So you've had a baby.
What happened to sex?
By Jan Roberts
If you've just had a baby you might be wondering whatever happened to sex. Rest assured that many women are relatively sexually uninterested after childbirth and during breastfeeding. In fact it's quite normal and is Nature's way of spacing out your children in the most effective way. Studies show a wide variation of sexual behaviour among women after childbirth. Every woman is different and no response is 'normal' or better than another.
In fact, in some cultures, post-childbirth sexual abstinence is compulsory, and it is considered 'bad form' for children to be born very close together. For example, in Sierra Leone sexual abstinence lasts for a full year, in some Pacific Island cultures it lasts for two. Although some women experience a highly charged vitality, even in the first few days after birth, and find their sexual energy also heightened, there are many reasons why you may be less sexually motivated than before.
The factors involved include hormonal changes, your new role as a mother (and your joint role as parents), your levels of energy (or fatigue), your emotional state, physical problems resulting from childbirth, your new body image, your possible fear of another pregnancy and your partner's attitude to it all. As well as letting your body and libido recover at their own rate it's important to understand why you feel the way you do.
While you're breastfeeding, raised levels of prolactin are produced by your pituitary gland. This is the hormone that controls lactation and also has a sedative effect. Another result of increased prolactin production is that ovulation is delayed. In the absence of an ovulation cycle, normal ovarian hormones such as oestrogen won't peak once a month to trigger the release of an egg, and this affects your sexual motivation which is highest at ovulation.
Oxytocin, the hormone responsible for the 'let-down' reflex, is the same hormone that is released at orgasm, and its release during breastfeeding may make you less likely to look for sexual satisfaction with your partner. Part of the delight you take in your new baby will be sensual. The skin-to-skin contact, so vital for him, is also exquisitely pleasurable for you. This, coupled with the intense feelings of love you feel, will probably mean that you are emotionally and physically focused on your child, and on your breastfeeding relationship.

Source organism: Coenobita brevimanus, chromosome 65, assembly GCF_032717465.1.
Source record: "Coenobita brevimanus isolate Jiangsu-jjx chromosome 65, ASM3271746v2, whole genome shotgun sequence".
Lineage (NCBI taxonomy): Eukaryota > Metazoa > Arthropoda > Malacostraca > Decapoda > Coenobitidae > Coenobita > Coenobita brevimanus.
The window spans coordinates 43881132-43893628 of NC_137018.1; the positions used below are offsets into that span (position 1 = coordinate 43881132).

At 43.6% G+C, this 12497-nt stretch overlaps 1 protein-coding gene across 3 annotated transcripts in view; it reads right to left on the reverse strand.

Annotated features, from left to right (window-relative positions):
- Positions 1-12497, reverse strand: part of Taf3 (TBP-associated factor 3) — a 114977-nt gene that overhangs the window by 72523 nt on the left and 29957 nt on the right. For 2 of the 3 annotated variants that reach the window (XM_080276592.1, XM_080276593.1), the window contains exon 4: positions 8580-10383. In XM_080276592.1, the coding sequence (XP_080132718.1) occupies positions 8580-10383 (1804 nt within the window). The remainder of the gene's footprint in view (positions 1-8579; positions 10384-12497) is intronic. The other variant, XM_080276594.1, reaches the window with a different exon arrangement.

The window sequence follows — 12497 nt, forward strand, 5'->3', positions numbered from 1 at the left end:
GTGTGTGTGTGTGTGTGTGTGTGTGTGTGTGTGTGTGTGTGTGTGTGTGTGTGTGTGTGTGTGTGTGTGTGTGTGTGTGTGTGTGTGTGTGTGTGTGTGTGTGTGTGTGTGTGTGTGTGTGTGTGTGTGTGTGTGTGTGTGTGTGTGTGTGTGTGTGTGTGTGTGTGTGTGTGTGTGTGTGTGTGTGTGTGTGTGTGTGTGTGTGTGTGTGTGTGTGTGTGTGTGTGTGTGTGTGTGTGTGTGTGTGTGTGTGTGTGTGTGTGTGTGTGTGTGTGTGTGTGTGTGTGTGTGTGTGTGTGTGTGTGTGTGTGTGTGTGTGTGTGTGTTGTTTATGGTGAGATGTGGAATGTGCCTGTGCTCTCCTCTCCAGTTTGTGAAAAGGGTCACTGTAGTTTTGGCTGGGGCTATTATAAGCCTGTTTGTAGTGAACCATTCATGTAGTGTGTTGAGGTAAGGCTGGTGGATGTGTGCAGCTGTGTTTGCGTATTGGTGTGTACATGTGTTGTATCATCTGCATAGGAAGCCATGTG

It's a common joke that birth control in the postnatal period is mostly achieved through 'baby interruptus'. The best way round this is to keep your baby in (or at least near) the bed with you. In this way he can still sense that you are close, and will stay peacefully asleep. Even if he does wake, you can tend to him without too much disturbance. This arrangement also overcomes the problem of sleep deprivation. A breastfed baby will want to feed more often, so, in order that this doesn't affect your sleep too adversely, keep your baby in the family bed, or at least within reach, so you can satisfy his hunger without getting out of bed.
However well you manage your night time feeds, you may still find at the end of the day, or at any time when you can relax, that all you want to do is sleep, and that sex is the furthest thing from your mind. Obviously the best plan is to sleep when your baby does, but this may not leave much room (or desire) for sexual activity. If you and your partner feel like ships passing in the night, make 'appointments' to at least meet and talk, and arrange to set aside special times to get together. These times may not necessarily lead to sex, but they will set the right intent for a time when libido is restored and you feel ready to resume regular sexual activity.